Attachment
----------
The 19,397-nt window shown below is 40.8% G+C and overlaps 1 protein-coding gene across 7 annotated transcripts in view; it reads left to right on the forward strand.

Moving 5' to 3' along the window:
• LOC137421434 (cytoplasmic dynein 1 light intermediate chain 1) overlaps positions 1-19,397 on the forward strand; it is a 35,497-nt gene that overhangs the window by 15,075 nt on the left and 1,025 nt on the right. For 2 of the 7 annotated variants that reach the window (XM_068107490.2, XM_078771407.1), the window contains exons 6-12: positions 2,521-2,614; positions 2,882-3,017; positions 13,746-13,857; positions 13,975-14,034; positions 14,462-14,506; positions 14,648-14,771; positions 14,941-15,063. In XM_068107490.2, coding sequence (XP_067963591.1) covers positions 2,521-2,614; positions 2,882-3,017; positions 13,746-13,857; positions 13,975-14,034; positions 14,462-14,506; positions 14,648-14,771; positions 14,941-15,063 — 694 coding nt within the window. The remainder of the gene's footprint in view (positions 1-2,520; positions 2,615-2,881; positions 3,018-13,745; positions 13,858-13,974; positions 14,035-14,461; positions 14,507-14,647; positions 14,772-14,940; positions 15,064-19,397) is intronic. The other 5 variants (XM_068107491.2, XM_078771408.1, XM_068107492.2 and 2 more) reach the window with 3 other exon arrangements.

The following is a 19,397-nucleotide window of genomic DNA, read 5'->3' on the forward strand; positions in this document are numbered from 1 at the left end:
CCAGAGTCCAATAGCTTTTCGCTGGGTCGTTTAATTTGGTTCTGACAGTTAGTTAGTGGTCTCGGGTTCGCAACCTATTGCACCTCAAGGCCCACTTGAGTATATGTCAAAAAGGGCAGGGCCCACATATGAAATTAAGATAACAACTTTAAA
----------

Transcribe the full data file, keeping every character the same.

The 19,397-nt window shown below is 40.8% G+C and overlaps 1 protein-coding gene across 7 annotated transcripts in view; it reads left to right on the forward strand.

Moving 5' to 3' along the window:
• LOC137421434 (cytoplasmic dynein 1 light intermediate chain 1) overlaps positions 1-19,397 on the forward strand; it is a 35,497-nt gene that overhangs the window by 15,075 nt on the left and 1,025 nt on the right. For 2 of the 7 annotated variants that reach the window (XM_068107490.2, XM_078771407.1), the window contains exons 6-12: positions 2,521-2,614; positions 2,882-3,017; positions 13,746-13,857; positions 13,975-14,034; positions 14,462-14,506; positions 14,648-14,771; positions 14,941-15,063. In XM_068107490.2, coding sequence (XP_067963591.1) covers positions 2,521-2,614; positions 2,882-3,017; positions 13,746-13,857; positions 13,975-14,034; positions 14,462-14,506; positions 14,648-14,771; positions 14,941-15,063 — 694 coding nt within the window. The remainder of the gene's footprint in view (positions 1-2,520; positions 2,615-2,881; positions 3,018-13,745; positions 13,858-13,974; positions 14,035-14,461; positions 14,507-14,647; positions 14,772-14,940; positions 15,064-19,397) is intronic. The other 5 variants (XM_068107491.2, XM_078771408.1, XM_068107492.2 and 2 more) reach the window with 3 other exon arrangements.

The following is a 19,397-nucleotide window of genomic DNA, read 5'->3' on the forward strand; positions in this document are numbered from 1 at the left end:
CCAGAGTCCAATAGCTTTTCGCTGGGTCGTTTAATTTGGTTCTGACAGTTAGTTAGTGGTCTCGGGTTCGCAACCTATTGCACCTCAAGGCCCACTTGAGTATATGTCAAAAAGGGCAGGGCCCACATATGAAATTAAGATAACAACTTTAAA